This book incorporates some of Mao's writings and poems which I found appropriate. I enjoyed reading the book but found some difficulty because of many characters involved. I found Madame's Mao life very colorful starting from her family background, career as an actress and her role as Chairman Mao's wife.

Some interesting points mentioned about Mao were having many concubines (most of which were actresses) for longevity but his health dwindled maybe because of poor diet and old age. I was a lit
...more
Gianna
Dec 13, 2012 Gianna rated it liked it  ·  review of another edition
Shelves: asian
Sure, I knew about the Cultural Revolution, but I never wondered about Mao’s personal life or about the personal life of Madame Mao. Drawing on actual historical figures and events, Anchee Min creates a compelling fictionalized portrait of Mao’s forth wife, the woman known as the “white-boned demon” even when she was alive. We see the young, spirited girl struggling first to survive and then to establish herself as an actress. We can even sympathize with her. Anchee Min, who was an actor herself ...more
Diane
Feb 23, 2008 Diane rated it really liked it  ·  review of another edition
Although I liked much about this book, I also found it very disturbing and even frightening. The fact that I read it while I had a serious case of the flu and probably a high temperature might have influenced my reaction. The book is a fictionalized account of the rise of an actress, the girlchild of a last concubine, to the role of the powerful Madame Mao in China. I use the word "role" purposively since this girl Lan Ping (she changes her name 4 times so it is hard to identify her by name) liv ...more
Pamela
Oct 23, 2008 Pamela rated it liked it  ·  review of another edition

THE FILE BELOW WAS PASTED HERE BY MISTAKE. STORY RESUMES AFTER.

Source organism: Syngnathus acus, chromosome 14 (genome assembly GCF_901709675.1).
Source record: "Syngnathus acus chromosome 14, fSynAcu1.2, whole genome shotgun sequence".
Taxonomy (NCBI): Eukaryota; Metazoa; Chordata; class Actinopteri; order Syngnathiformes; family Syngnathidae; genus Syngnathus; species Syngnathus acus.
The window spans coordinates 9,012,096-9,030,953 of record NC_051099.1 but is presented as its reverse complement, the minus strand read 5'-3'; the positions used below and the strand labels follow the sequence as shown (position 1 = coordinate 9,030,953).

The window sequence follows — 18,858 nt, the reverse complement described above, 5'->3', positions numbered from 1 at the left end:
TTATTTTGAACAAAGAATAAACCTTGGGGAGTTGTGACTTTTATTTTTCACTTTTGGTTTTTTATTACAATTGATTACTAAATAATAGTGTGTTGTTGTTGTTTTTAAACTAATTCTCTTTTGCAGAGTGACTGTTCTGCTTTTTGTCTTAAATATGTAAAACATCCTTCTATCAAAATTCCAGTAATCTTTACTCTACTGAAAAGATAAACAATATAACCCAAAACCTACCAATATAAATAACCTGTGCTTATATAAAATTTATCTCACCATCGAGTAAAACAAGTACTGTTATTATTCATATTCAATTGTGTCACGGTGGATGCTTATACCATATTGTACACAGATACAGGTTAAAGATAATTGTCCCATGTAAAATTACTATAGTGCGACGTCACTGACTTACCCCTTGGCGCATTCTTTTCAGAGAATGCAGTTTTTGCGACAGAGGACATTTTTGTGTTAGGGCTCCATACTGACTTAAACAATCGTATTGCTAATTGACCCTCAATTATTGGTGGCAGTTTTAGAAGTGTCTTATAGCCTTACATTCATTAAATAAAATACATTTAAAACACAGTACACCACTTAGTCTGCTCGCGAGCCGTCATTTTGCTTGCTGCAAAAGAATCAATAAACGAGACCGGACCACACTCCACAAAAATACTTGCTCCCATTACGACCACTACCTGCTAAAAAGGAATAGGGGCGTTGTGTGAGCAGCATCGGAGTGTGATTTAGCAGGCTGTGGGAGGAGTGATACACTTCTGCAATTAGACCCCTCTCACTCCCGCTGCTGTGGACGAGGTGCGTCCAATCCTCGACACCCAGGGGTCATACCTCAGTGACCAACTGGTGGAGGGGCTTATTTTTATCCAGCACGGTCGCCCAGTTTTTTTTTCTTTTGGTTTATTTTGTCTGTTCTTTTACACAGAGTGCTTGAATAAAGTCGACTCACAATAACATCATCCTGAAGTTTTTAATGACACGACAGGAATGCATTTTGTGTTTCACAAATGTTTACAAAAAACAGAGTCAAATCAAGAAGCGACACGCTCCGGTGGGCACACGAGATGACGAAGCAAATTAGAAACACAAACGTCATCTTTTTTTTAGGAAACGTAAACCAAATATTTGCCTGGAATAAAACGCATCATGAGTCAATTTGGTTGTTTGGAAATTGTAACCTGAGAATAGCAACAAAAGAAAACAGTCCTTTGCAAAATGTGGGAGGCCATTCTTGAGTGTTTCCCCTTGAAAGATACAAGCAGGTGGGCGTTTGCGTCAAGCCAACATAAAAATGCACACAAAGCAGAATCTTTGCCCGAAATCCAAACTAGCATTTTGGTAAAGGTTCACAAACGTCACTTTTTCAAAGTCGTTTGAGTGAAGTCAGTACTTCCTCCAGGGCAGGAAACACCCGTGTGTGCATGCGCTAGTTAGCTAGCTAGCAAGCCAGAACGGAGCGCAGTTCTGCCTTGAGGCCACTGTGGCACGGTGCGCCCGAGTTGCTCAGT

Shelves: china
I was fascinated reading this fictional account of the life of Jiang Qing, one of the most hated women of the 20th century. Called the White Boned Demon by many, she has born the brunt of blame for the Cultural Revolution and other evils. Anchee Min's book takes a step into the heart and soul and humanizes this woman seen as many to be the epitome of evil. The author does not excuse her actions, but does help explain them. Having read a good bit about Mao himself and about the last 75 years of C ...more
Silvia Iskandar
Mar 29, 2012 Silvia Iskandar rated it it was amazing  ·  review of another edition
Got lost in its poetic prose. The way Min describes things is genuine and wonderful. She described the sunset horizon as that of watermelon, green grass, topped with orange and bright red sky; described the heroine's state as raddish (couldn't remember the vegetable exactly) pickled in sorrow...wish I had taken down notes.

It could have been a boring biography with all the details, but Anchee Min weaved gems in her story and presented us with a beautiful and sad story.

Love it, love it, love it.
...more
☮Karen
A very involved narrative of Madame Mao, and how she evolved from a beautiful young actress in Shanghai into Mao's mistress and then wife. Her love for acting stays with her until death and presents itself in her inner thoughts and political achievements. At the end she is a bitter old woman, made that way by her constant attempts to win Mao's love. Mao's feelings about her fluctuate, and he toys with her emotions so much that she becomes paranoid, mean-spirited, and vindictive. The story makes ...more